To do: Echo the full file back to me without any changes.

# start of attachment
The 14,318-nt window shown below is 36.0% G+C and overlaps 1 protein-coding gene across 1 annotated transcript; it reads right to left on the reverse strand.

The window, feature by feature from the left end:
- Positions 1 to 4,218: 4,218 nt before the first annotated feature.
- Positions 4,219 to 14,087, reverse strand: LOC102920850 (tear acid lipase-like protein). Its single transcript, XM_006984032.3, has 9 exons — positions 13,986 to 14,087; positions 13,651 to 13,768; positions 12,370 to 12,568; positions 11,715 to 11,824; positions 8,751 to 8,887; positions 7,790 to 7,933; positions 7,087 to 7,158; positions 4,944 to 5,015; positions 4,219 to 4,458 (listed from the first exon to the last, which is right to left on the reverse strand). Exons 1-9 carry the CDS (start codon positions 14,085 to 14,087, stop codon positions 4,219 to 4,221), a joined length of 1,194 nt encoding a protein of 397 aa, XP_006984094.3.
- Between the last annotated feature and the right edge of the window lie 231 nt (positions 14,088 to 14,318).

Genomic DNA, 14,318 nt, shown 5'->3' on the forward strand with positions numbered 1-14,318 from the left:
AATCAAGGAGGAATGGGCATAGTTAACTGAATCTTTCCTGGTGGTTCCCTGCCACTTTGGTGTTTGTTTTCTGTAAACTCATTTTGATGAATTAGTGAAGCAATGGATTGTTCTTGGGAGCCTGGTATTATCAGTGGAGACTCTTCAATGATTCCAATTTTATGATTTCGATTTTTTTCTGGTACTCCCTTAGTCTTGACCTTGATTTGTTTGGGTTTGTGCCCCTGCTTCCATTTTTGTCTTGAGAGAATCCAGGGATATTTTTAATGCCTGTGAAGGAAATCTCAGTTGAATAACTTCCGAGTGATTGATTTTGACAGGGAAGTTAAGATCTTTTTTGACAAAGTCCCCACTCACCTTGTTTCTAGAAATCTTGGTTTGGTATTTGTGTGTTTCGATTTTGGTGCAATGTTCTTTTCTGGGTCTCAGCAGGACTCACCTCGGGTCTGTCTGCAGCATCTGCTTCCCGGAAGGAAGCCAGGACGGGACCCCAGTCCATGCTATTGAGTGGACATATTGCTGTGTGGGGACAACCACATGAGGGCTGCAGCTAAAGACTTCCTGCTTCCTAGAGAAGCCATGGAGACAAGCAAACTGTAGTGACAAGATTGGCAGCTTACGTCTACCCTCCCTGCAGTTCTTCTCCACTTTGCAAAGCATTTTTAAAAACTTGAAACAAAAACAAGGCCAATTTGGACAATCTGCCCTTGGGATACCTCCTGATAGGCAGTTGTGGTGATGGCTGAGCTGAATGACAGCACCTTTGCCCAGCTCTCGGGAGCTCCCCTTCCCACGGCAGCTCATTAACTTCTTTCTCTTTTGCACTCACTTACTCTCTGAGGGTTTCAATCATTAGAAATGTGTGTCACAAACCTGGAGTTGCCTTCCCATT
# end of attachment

The 14,318-nt window shown below is 36.0% G+C and overlaps 1 protein-coding gene across 1 annotated transcript; it reads right to left on the reverse strand.

The window, feature by feature from the left end:
- Positions 1 to 4,218: 4,218 nt before the first annotated feature.
- Positions 4,219 to 14,087, reverse strand: LOC102920850 (tear acid lipase-like protein). Its single transcript, XM_006984032.3, has 9 exons — positions 13,986 to 14,087; positions 13,651 to 13,768; positions 12,370 to 12,568; positions 11,715 to 11,824; positions 8,751 to 8,887; positions 7,790 to 7,933; positions 7,087 to 7,158; positions 4,944 to 5,015; positions 4,219 to 4,458 (listed from the first exon to the last, which is right to left on the reverse strand). Exons 1-9 carry the CDS (start codon positions 14,085 to 14,087, stop codon positions 4,219 to 4,221), a joined length of 1,194 nt encoding a protein of 397 aa, XP_006984094.3.
- Between the last annotated feature and the right edge of the window lie 231 nt (positions 14,088 to 14,318).

Genomic DNA, 14,318 nt, shown 5'->3' on the forward strand with positions numbered 1-14,318 from the left:
AATCAAGGAGGAATGGGCATAGTTAACTGAATCTTTCCTGGTGGTTCCCTGCCACTTTGGTGTTTGTTTTCTGTAAACTCATTTTGATGAATTAGTGAAGCAATGGATTGTTCTTGGGAGCCTGGTATTATCAGTGGAGACTCTTCAATGATTCCAATTTTATGATTTCGATTTTTTTCTGGTACTCCCTTAGTCTTGACCTTGATTTGTTTGGGTTTGTGCCCCTGCTTCCATTTTTGTCTTGAGAGAATCCAGGGATATTTTTAATGCCTGTGAAGGAAATCTCAGTTGAATAACTTCCGAGTGATTGATTTTGACAGGGAAGTTAAGATCTTTTTTGACAAAGTCCCCACTCACCTTGTTTCTAGAAATCTTGGTTTGGTATTTGTGTGTTTCGATTTTGGTGCAATGTTCTTTTCTGGGTCTCAGCAGGACTCACCTCGGGTCTGTCTGCAGCATCTGCTTCCCGGAAGGAAGCCAGGACGGGACCCCAGTCCATGCTATTGAGTGGACATATTGCTGTGTGGGGACAACCACATGAGGGCTGCAGCTAAAGACTTCCTGCTTCCTAGAGAAGCCATGGAGACAAGCAAACTGTAGTGACAAGATTGGCAGCTTACGTCTACCCTCCCTGCAGTTCTTCTCCACTTTGCAAAGCATTTTTAAAAACTTGAAACAAAAACAAGGCCAATTTGGACAATCTGCCCTTGGGATACCTCCTGATAGGCAGTTGTGGTGATGGCTGAGCTGAATGACAGCACCTTTGCCCAGCTCTCGGGAGCTCCCCTTCCCACGGCAGCTCATTAACTTCTTTCTCTTTTGCACTCACTTACTCTCTGAGGGTTTCAATCATTAGAAATGTGTGTCACAAACCTGGAGTTGCCTTCCCATT